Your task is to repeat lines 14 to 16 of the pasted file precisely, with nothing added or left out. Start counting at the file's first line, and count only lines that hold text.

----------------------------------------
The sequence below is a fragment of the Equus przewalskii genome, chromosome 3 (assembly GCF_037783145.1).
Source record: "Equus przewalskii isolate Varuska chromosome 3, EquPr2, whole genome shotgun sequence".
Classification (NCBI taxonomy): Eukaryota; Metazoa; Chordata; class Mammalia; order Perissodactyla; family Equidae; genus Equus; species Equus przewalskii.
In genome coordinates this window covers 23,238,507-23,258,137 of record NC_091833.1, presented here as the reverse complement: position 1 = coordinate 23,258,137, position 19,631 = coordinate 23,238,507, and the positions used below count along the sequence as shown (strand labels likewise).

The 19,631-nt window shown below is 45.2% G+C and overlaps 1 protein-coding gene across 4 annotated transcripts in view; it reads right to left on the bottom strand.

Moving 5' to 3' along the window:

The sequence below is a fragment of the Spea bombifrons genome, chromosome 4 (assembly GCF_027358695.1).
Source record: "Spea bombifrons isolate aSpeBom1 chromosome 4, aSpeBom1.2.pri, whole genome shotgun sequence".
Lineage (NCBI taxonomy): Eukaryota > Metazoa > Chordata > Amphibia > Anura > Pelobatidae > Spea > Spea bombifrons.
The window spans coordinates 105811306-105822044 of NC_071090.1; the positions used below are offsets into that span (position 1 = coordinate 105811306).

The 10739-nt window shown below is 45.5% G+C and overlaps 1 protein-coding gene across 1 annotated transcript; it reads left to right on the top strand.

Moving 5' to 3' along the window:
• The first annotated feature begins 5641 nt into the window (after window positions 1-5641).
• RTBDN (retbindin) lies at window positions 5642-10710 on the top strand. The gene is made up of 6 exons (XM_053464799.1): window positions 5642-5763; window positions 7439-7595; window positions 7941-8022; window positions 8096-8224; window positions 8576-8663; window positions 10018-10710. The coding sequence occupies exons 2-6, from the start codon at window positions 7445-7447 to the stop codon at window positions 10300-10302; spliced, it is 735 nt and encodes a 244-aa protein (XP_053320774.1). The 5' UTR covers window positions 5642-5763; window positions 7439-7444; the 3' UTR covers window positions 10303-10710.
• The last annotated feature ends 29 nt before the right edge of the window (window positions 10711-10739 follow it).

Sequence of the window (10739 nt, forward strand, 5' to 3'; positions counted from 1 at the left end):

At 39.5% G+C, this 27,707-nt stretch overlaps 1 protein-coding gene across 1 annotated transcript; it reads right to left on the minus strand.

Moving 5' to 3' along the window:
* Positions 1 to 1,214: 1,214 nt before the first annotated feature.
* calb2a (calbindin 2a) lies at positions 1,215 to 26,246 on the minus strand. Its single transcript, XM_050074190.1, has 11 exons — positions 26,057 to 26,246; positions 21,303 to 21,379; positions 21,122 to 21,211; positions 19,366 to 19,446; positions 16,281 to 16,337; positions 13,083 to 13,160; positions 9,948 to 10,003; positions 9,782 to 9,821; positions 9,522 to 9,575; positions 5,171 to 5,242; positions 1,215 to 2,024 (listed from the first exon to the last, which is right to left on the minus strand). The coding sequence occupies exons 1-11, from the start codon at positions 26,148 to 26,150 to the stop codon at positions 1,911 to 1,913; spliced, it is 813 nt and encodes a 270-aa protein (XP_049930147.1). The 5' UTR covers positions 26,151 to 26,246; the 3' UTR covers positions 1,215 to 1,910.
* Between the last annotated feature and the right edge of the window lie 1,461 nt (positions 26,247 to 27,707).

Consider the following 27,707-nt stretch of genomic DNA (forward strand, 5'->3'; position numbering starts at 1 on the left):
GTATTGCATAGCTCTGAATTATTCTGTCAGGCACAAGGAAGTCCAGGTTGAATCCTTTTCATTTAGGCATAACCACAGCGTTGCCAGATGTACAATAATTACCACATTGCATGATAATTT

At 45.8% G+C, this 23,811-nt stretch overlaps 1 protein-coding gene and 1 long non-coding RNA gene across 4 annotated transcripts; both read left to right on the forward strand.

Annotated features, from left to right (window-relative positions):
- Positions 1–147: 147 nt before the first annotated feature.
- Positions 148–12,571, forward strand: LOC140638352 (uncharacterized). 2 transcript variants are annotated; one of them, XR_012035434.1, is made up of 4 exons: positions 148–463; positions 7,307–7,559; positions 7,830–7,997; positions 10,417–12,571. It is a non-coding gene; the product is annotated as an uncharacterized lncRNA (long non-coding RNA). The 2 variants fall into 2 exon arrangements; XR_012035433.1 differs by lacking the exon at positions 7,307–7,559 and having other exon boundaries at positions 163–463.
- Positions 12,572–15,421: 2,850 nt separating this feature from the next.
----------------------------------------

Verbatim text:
• RTBDN (retbindin) lies at window positions 5642-10710 on the top strand. The gene is made up of 6 exons (XM_053464799.1): window positions 5642-5763; window positions 7439-7595; window positions 7941-8022; window positions 8096-8224; window positions 8576-8663; window positions 10018-10710. The coding sequence occupies exons 2-6, from the start codon at window positions 7445-7447 to the stop codon at window positions 10300-10302; spliced, it is 735 nt and encodes a 244-aa protein (XP_053320774.1). The 5' UTR covers window positions 5642-5763; window positions 7439-7444; the 3' UTR covers window positions 10303-10710.
• The last annotated feature ends 29 nt before the right edge of the window (window positions 10711-10739 follow it).

Sequence of the window (10739 nt, forward strand, 5' to 3'; positions counted from 1 at the left end):